Alternatively, certain pediatric facilities have child life personnel who can work with younger children to help avoid the need for sedation or anesthesia. They prepare the children for MRI by showing them a dummy scanner, play the noises that the child might hear during the MRI exam, answer any questions and explain the procedure to relieve their anxiety. Some pediatric facilities also provide goggles or headsets so that the child can watch a movie while the scan is being performed. Thus, the child remains motionless allowing for good quality images.
Jewelry and other accessories should be left at home, if possible, or removed prior to the MRI scan. Because they can interfere with the magnetic field of the MRI unit, metal and electronic items are not allowed in the exam room. In addition to affecting the MRI images, these objects can become projectiles within the MRI scanner room and may cause you and/or others nearby harm. These items include:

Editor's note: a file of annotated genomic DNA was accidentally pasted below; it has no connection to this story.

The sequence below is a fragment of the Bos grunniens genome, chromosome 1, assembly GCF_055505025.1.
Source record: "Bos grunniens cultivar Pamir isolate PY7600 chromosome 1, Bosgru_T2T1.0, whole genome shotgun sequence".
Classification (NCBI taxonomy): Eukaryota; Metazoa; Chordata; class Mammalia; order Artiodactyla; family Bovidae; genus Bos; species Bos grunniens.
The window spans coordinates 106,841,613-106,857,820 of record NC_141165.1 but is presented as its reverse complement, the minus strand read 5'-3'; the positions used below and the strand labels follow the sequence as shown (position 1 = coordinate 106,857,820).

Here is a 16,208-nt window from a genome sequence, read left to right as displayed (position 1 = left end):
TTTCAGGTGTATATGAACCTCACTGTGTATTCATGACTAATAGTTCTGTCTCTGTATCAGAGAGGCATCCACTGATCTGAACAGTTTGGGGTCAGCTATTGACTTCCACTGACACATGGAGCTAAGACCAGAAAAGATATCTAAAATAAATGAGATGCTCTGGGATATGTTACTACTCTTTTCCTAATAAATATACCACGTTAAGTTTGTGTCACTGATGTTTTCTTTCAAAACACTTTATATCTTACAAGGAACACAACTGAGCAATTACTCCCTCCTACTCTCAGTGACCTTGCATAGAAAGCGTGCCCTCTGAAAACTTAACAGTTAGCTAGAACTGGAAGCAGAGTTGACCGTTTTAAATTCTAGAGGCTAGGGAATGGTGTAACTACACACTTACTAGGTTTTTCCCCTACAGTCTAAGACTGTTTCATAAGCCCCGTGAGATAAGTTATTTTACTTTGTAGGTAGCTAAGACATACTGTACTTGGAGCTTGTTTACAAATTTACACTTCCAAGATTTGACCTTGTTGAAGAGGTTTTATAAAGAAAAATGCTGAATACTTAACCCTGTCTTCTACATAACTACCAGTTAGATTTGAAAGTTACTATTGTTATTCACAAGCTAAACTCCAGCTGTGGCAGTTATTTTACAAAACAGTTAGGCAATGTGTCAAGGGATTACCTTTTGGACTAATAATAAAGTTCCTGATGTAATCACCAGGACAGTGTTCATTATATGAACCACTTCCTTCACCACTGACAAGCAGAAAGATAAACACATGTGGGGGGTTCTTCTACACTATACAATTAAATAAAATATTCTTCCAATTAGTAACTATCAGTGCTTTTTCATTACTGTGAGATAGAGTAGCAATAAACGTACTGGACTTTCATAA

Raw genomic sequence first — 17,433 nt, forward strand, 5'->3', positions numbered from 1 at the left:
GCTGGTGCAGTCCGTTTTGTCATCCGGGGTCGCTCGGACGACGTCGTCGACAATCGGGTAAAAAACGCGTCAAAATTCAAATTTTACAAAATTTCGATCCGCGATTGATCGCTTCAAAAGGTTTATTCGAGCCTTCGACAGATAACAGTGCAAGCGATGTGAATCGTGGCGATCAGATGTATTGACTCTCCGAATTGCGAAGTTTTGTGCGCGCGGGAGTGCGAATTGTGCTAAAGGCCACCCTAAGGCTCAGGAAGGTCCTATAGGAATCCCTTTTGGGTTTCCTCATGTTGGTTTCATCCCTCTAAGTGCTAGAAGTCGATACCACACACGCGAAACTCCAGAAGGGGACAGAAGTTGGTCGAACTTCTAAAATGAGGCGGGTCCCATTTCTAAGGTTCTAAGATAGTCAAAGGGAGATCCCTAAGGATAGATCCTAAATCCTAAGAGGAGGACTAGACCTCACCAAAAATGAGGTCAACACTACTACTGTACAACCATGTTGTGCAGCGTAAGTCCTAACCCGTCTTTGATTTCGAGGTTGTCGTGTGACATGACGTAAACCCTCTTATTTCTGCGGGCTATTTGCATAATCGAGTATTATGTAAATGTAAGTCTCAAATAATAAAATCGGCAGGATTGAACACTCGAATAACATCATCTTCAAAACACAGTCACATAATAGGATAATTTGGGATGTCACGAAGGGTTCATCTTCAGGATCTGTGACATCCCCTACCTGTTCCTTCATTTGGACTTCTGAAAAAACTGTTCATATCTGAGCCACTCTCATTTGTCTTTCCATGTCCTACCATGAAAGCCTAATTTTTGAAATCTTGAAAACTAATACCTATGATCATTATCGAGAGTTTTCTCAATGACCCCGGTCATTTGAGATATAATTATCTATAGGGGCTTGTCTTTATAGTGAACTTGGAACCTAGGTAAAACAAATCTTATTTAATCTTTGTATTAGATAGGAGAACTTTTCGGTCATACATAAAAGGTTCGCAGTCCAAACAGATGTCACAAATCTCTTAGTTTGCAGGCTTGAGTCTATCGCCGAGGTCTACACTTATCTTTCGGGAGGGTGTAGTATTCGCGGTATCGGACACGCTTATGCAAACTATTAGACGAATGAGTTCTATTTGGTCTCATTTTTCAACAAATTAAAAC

- jewelry, watches, credit cards and hearing aids, all of which can be damaged
- pins, hairpins, metal zippers and similar metallic items, which can distort MRI images
- removable dental work
- pens, pocket knives and eyeglasses
- body piercings
In most cases, an MRI exam is safe for patients with metal implants, except for a few types. People with the following implants cannot be scanned and should not enter the MRI scanning area:
- cochlear (ear) implant
- some types of clips used for brain aneurysms
- some types of metal coils placed within blood vessels
- nearly all cardiac defibrillators and pacemakers